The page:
About the Ross Sea
The Ross Sea lies 3500 km south of New Zealand next to the Antarctic continent. It is one of two areas around Antarctica with a wide continental shelf (the other being the Weddell Sea on the opposite side of Antarctica).
Where is the Ross Sea?
This image of the Ross Sea is coloured to show the average concentration of chlorophyll-a (proxy for phytoplankton abundance) in the summer. High concentrations are shown in red, and low concentrations in blue and purple. Data are used courtesy of NASA, USA.
The area covered by the food-web model
The Ross Sea region chosen by NIWA scientists for the trophic model covers the continental shelf and slope. The model region has a total area of 637 000 km2, almost two and a half times the land area of New Zealand. It is bounded:
- to the north by the 3000 m depth contour and by 69° S line of latitude
- to the south by the permanent ice shelf
- to the east and west by land, and the 160°W and 170°E meridians.
How deep is the Ross Sea?
The bathymetry (undersea contours) in the region shows that:
- 30% of the study region is shallower than 500 m
- 40% of the region has depths 500–1000 m
- 30% is deeper than 1000 m.
To the north and east of the Ross Sea, the depth quickly reaches more than 3000 m.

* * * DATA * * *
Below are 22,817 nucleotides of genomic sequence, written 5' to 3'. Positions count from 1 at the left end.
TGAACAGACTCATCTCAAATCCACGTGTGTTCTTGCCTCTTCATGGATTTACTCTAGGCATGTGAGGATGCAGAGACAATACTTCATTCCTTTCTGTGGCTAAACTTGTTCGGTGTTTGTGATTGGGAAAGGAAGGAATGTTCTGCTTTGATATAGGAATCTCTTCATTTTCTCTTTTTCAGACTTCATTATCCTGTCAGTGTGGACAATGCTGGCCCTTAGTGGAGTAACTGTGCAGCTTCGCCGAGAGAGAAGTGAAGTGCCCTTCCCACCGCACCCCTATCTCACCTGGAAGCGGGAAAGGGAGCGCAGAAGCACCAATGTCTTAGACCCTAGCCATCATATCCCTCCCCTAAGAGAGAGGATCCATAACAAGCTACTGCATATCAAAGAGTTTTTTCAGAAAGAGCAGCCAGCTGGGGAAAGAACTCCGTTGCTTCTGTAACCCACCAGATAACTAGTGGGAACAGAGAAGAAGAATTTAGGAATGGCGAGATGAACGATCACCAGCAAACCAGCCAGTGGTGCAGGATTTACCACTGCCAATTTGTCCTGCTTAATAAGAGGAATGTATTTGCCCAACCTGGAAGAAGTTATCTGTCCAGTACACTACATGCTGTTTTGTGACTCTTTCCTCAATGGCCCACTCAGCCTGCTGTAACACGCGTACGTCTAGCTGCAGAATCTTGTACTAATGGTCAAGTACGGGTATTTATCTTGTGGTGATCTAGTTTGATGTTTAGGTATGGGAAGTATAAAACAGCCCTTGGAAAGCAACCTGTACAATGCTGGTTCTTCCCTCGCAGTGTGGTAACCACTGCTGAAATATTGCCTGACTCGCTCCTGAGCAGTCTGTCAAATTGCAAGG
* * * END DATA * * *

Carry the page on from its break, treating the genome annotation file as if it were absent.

Why choose this study region?
The study region was chosen because:
- The 3000 m bathymetric contour approximates the location of the Antarctic Slope Front which in part hydrodynamically separates the study region from the rest of the Southern Ocean.
- It covers the main fishing grounds for adult Antarctic toothfish comprising Small-Scale Research Units (SSRU) 88.1H–88.1L, and some of SSRU 88.2A.
- It is thought to include the main nursery grounds for juvenile and sub-adult toothfish.
- It encompasses the intense localised burst of primary production associated with the Ross Sea polynya (summer openings in the ice) adjacent to the permanent ice shelf.
- It is similar to regions used in previous research, allowing us to use published information when other data are limited. McMurdo Sound is located in the southwest corner of the Ross Sea. It has been extensively studied, partly because it is home to the long-term Antarctic research stations of New Zealand (Scott Base) and the United States (McMurdo Station).
Below the permanent ice shelf
We exclude the ecosystem below the permanent Ross Ice Shelf, as we assume that it plays a small role in the ecosystem of the larger Ross Sea region – an assumption to be tested in the future.